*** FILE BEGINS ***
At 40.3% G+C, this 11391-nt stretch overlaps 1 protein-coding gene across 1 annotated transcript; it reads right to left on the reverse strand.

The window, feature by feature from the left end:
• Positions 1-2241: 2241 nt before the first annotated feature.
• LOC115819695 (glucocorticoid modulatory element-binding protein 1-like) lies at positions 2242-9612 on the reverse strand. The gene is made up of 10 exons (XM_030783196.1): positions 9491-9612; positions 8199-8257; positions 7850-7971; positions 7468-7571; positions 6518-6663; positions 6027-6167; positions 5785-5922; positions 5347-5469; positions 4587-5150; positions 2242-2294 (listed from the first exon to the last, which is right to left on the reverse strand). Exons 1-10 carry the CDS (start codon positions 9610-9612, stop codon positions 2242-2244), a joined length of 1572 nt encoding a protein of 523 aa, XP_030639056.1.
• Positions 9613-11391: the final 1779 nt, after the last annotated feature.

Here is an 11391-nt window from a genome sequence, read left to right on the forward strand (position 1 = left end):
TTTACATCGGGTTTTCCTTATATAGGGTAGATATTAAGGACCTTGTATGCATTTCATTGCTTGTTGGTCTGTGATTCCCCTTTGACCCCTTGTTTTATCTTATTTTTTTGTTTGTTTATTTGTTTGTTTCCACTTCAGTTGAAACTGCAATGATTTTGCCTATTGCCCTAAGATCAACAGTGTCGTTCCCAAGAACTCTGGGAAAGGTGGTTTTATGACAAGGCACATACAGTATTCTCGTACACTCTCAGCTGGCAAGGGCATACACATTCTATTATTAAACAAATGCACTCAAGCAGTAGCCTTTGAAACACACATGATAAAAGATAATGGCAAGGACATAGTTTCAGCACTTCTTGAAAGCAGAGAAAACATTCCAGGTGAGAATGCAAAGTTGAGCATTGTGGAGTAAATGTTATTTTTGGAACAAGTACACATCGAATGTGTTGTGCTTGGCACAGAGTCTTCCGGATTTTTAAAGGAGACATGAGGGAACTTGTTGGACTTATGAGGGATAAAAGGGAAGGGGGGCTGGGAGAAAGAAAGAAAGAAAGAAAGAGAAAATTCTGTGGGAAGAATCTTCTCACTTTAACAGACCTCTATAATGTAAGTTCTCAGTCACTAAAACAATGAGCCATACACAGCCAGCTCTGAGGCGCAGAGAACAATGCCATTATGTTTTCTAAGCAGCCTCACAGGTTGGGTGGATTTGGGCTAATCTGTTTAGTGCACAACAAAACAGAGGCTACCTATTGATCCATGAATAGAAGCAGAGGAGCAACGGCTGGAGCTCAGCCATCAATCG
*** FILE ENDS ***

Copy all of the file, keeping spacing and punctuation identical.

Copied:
At 40.3% G+C, this 11391-nt stretch overlaps 1 protein-coding gene across 1 annotated transcript; it reads right to left on the reverse strand.

The window, feature by feature from the left end:
• Positions 1-2241: 2241 nt before the first annotated feature.
• LOC115819695 (glucocorticoid modulatory element-binding protein 1-like) lies at positions 2242-9612 on the reverse strand. The gene is made up of 10 exons (XM_030783196.1): positions 9491-9612; positions 8199-8257; positions 7850-7971; positions 7468-7571; positions 6518-6663; positions 6027-6167; positions 5785-5922; positions 5347-5469; positions 4587-5150; positions 2242-2294 (listed from the first exon to the last, which is right to left on the reverse strand). Exons 1-10 carry the CDS (start codon positions 9610-9612, stop codon positions 2242-2244), a joined length of 1572 nt encoding a protein of 523 aa, XP_030639056.1.
• Positions 9613-11391: the final 1779 nt, after the last annotated feature.

Here is an 11391-nt window from a genome sequence, read left to right on the forward strand (position 1 = left end):
TTTACATCGGGTTTTCCTTATATAGGGTAGATATTAAGGACCTTGTATGCATTTCATTGCTTGTTGGTCTGTGATTCCCCTTTGACCCCTTGTTTTATCTTATTTTTTTGTTTGTTTATTTGTTTGTTTCCACTTCAGTTGAAACTGCAATGATTTTGCCTATTGCCCTAAGATCAACAGTGTCGTTCCCAAGAACTCTGGGAAAGGTGGTTTTATGACAAGGCACATACAGTATTCTCGTACACTCTCAGCTGGCAAGGGCATACACATTCTATTATTAAACAAATGCACTCAAGCAGTAGCCTTTGAAACACACATGATAAAAGATAATGGCAAGGACATAGTTTCAGCACTTCTTGAAAGCAGAGAAAACATTCCAGGTGAGAATGCAAAGTTGAGCATTGTGGAGTAAATGTTATTTTTGGAACAAGTACACATCGAATGTGTTGTGCTTGGCACAGAGTCTTCCGGATTTTTAAAGGAGACATGAGGGAACTTGTTGGACTTATGAGGGATAAAAGGGAAGGGGGGCTGGGAGAAAGAAAGAAAGAAAGAAAGAGAAAATTCTGTGGGAAGAATCTTCTCACTTTAACAGACCTCTATAATGTAAGTTCTCAGTCACTAAAACAATGAGCCATACACAGCCAGCTCTGAGGCGCAGAGAACAATGCCATTATGTTTTCTAAGCAGCCTCACAGGTTGGGTGGATTTGGGCTAATCTGTTTAGTGCACAACAAAACAGAGGCTACCTATTGATCCATGAATAGAAGCAGAGGAGCAACGGCTGGAGCTCAGCCATCAATCG